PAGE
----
Also, most food retail players have been region-specific as far as geographical presence is concerned. Take the example of FoodWorld, Nilgiris, Margin Free, Giant, Varkey's and Subhiksha, all of which are more or less spread in the Southern region; Sabka Bazaar has a presence only in and around Delhi; names such as Haiko and Radhakrishna Foodland are Mumbai-centric; while Adani is Ahmedabad-centric. This is because there is so much potential to extract from individual regions, that players are in no tearing hurry to spread out.
At the same time, over the past few years the Indian retail scenario has matured and provides a better support system for international retailers though there is still scope to grow. At the same time, the lack of appropriate infrastructure, FDI restrictions in retail and high import duties create the obvious disconnect.
Impact on local retailers
With the retailing business becoming increasingly global, small retailers find it hard to survive the onslaught of the large retailers. Also, chain stores enjoy cost advantages over a single store retailer because of the benefits offered by economies of scale. Leveraging advantages of better prices and an efficient distribution system, corporate chains can sell at far lower prices than smaller retailers. At the same time, in case of large retail chains, mostly all the stores have the same merchandise and services, and the offerings of individual stores may not be compatible to the needs of the local market. Thus, along with the advantages of chain stores, there are certain considerable disadvantages as well.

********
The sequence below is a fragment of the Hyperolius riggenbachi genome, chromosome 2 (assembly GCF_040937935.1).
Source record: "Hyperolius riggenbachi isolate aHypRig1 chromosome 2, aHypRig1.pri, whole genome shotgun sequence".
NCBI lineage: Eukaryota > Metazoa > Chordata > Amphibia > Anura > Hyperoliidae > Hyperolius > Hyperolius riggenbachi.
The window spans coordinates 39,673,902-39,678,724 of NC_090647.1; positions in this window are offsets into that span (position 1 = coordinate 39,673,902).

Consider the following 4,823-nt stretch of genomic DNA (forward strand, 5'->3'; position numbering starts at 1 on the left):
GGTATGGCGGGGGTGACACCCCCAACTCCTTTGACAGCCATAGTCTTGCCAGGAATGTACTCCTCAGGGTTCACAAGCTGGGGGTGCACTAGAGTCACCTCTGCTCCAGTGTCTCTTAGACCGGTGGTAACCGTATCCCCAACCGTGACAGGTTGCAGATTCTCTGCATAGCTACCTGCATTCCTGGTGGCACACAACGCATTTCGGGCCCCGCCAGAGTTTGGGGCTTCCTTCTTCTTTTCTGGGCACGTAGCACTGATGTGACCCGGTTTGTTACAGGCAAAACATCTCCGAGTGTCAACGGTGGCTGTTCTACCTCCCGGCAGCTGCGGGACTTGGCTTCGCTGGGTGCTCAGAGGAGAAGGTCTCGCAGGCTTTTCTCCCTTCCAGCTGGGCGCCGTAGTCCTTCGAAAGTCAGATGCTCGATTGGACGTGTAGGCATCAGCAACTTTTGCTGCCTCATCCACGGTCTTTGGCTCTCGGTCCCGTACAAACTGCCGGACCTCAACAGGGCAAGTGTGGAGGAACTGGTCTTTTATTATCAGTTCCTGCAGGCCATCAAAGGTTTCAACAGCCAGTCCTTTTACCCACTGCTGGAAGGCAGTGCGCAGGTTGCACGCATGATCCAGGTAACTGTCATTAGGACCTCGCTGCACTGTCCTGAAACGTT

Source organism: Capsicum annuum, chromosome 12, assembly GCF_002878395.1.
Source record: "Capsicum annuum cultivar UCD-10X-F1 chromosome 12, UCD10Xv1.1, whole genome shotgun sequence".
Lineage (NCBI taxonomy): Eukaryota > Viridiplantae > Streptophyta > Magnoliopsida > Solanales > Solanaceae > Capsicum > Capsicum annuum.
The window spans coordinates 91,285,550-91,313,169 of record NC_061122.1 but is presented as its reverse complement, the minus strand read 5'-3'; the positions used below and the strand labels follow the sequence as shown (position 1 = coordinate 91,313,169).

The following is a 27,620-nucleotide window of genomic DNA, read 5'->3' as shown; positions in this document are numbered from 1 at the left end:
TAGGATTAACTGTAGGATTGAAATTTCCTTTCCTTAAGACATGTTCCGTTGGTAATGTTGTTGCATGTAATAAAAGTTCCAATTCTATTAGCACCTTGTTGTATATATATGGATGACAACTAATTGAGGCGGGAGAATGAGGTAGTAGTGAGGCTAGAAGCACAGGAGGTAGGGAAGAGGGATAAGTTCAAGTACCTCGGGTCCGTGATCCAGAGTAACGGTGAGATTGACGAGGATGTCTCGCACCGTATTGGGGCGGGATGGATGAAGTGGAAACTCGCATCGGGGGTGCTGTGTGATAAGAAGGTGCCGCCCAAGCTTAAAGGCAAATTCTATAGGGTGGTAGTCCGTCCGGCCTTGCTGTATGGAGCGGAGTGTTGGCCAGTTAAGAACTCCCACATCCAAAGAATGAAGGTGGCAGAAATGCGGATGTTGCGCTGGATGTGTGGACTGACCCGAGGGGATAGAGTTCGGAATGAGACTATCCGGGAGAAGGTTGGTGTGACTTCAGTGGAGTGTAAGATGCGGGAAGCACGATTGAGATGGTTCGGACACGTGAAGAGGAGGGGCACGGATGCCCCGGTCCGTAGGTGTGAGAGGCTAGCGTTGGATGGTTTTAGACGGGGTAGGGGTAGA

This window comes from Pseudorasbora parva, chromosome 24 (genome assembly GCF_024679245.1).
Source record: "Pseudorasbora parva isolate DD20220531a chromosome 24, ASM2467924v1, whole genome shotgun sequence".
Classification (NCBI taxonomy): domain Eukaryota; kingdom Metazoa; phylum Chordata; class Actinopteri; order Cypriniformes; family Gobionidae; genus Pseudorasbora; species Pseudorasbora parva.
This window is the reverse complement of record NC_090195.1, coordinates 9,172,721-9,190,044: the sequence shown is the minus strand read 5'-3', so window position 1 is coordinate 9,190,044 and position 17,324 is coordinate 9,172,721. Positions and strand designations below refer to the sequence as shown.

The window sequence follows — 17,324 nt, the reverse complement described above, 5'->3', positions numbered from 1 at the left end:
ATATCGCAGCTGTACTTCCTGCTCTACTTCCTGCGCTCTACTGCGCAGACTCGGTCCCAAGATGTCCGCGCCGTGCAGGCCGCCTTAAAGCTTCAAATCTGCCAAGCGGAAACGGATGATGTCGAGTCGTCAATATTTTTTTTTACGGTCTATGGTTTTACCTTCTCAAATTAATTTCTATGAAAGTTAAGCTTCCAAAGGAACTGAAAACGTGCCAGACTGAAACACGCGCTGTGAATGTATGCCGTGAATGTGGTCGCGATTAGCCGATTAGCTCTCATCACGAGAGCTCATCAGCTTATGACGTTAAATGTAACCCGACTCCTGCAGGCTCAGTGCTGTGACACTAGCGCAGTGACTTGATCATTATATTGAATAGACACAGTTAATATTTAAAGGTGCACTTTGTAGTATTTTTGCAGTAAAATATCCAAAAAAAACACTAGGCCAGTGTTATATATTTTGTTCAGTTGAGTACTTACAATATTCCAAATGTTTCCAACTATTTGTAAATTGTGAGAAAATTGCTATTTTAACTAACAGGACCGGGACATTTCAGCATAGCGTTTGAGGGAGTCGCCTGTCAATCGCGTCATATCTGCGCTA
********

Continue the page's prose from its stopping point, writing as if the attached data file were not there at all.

Local retailers offer merchandise and services that are not easily available at these large corporate chains and are thus still able to flourish. On the other hand, it has been observed that whenever large discount stores open in a particular area, consumers are attracted to the community from the surrounding areas, which in turn also brings more business to the existing retailers in that area.
The journey has just begunâ€¦
As retailers expand beyond geographical boundaries and tap the potential that newer markets offer, it is essential to understand that this is just a glimpse of what the future holds for consumers. Global retailers are now strategising their operations to foray beyond their existing territories and are leaving no stones unturned to reach consumers far and wide. At the same time, consumers are thirsting for information to take advantage of the retail war. It is essential for retailers to understand the pulse of the consumers if they want to emerge as winners in this war. As customers gear up to capitalise on the advantages that this retail revolution would bring, retailers across the world need to gear up if they want to sail on this high wave.